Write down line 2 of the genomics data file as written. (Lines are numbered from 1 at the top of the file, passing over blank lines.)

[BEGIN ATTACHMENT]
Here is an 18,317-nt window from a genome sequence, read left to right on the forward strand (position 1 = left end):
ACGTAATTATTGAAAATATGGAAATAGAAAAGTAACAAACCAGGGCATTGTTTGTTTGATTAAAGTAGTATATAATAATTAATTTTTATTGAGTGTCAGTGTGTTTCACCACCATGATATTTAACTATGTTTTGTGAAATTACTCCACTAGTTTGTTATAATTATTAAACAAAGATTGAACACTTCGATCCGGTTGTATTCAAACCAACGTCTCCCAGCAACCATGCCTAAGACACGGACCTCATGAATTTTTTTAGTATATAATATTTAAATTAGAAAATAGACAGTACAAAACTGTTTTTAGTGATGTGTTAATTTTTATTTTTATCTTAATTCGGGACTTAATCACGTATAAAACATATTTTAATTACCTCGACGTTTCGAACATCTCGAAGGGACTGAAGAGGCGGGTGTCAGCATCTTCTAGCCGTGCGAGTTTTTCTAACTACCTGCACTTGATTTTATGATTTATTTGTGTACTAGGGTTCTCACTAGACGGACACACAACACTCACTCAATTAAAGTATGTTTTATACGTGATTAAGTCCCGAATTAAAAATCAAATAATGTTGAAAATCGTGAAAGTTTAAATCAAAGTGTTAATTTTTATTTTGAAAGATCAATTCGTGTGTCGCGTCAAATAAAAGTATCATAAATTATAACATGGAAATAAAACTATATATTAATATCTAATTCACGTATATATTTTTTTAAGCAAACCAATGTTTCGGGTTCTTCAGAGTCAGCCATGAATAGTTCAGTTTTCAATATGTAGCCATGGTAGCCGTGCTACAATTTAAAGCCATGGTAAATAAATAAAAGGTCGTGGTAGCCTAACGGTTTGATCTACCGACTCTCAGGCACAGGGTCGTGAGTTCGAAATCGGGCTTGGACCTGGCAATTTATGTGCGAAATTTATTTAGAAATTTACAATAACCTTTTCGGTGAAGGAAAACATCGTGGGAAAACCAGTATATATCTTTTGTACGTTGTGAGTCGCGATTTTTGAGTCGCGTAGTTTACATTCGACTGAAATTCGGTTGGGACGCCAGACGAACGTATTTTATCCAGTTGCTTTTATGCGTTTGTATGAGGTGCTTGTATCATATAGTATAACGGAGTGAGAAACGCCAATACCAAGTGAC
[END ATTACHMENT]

ACGTAATTATTGAAAATATGGAAATAGAAAAGTAACAAACCAGGGCATTGTTTGTTTGATTAAAGTAGTATATAATAATTAATTTTTATTGAGTGTCAGTGTGTTTCACCACCATGATATTTAACTATGTTTTGTGAAATTACTCCACTAGTTTGTTATAATTATTAAACAAAGATTGAACACTTCGATCCGGTTGTATTCAAACCAACGTCTCCCAGCAACCATGCCTAAGACACGGACCTCATGAATTTTTTTAGTATATAATATTTAAATTAGAAAATAGACAGTACAAAACTGTTTTTAGTGATGTGTTAATTTTTATTTTTATCTTAATTCGGGACTTAATCACGTATAAAACATATTTTAATTACCTCGACGTTTCGAACATCTCGAAGGGACTGAAGAGGCGGGTGTCAGCATCTTCTAGCCGTGCGAGTTTTTCTAACTACCTGCACTTGATTTTATGATTTATTTGTGTACTAGGGTTCTCACTAGACGGACACACAACACTCACTCAATTAAAGTATGTTTTATACGTGATTAAGTCCCGAATTAAAAATCAAATAATGTTGAAAATCGTGAAAGTTTAAATCAAAGTGTTAATTTTTATTTTGAAAGATCAATTCGTGTGTCGCGTCAAATAAAAGTATCATAAATTATAACATGGAAATAAAACTATATATTAATATCTAATTCACGTATATATTTTTTTAAGCAAACCAATGTTTCGGGTTCTTCAGAGTCAGCCATGAATAGTTCAGTTTTCAATATGTAGCCATGGTAGCCGTGCTACAATTTAAAGCCATGGTAAATAAATAAAAGGTCGTGGTAGCCTAACGGTTTGATCTACCGACTCTCAGGCACAGGGTCGTGAGTTCGAAATCGGGCTTGGACCTGGCAATTTATGTGCGAAATTTATTTAGAAATTTACAATAACCTTTTCGGTGAAGGAAAACATCGTGGGAAAACCAGTATATATCTTTTGTACGTTGTGAGTCGCGATTTTTGAGTCGCGTAGTTTACATTCGACTGAAATTCGGTTGGGACGCCAGACGAACGTATTTTATCCAGTTGCTTTTATGCGTTTGTATGAGGTGCTTGTATCATATAGTATAACGGAGTGAGAAACGCCAATACCAAGTGAC